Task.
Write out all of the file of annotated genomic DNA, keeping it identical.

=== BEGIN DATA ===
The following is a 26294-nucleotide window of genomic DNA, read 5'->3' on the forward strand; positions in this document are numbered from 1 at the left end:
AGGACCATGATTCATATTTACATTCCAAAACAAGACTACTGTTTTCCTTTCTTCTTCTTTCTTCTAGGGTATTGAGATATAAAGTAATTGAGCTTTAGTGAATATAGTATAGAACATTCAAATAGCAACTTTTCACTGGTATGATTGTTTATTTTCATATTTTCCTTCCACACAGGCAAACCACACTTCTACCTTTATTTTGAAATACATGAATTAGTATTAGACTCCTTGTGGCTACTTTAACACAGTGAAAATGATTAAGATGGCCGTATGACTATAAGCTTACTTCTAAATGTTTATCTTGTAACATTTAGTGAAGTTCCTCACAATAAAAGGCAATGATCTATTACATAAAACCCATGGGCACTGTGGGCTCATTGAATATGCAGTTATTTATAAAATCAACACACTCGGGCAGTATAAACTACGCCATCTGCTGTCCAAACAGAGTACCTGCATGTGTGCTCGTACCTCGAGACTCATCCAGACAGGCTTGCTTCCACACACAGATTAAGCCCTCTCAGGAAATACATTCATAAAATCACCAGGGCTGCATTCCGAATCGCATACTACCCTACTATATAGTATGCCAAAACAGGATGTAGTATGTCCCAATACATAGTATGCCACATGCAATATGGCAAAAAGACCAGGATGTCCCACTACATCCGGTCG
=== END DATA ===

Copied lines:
The following is a 26294-nucleotide window of genomic DNA, read 5'->3' on the forward strand; positions in this document are numbered from 1 at the left end:
AGGACCATGATTCATATTTACATTCCAAAACAAGACTACTGTTTTCCTTTCTTCTTCTTTCTTCTAGGGTATTGAGATATAAAGTAATTGAGCTTTAGTGAATATAGTATAGAACATTCAAATAGCAACTTTTCACTGGTATGATTGTTTATTTTCATATTTTCCTTCCACACAGGCAAACCACACTTCTACCTTTATTTTGAAATACATGAATTAGTATTAGACTCCTTGTGGCTACTTTAACACAGTGAAAATGATTAAGATGGCCGTATGACTATAAGCTTACTTCTAAATGTTTATCTTGTAACATTTAGTGAAGTTCCTCACAATAAAAGGCAATGATCTATTACATAAAACCCATGGGCACTGTGGGCTCATTGAATATGCAGTTATTTATAAAATCAACACACTCGGGCAGTATAAACTACGCCATCTGCTGTCCAAACAGAGTACCTGCATGTGTGCTCGTACCTCGAGACTCATCCAGACAGGCTTGCTTCCACACACAGATTAAGCCCTCTCAGGAAATACATTCATAAAATCACCAGGGCTGCATTCCGAATCGCATACTACCCTACTATATAGTATGCCAAAACAGGATGTAGTATGTCCCAATACATAGTATGCCACATGCAATATGGCAAAAAGACCAGGATGTCCCACTACATCCGGTCG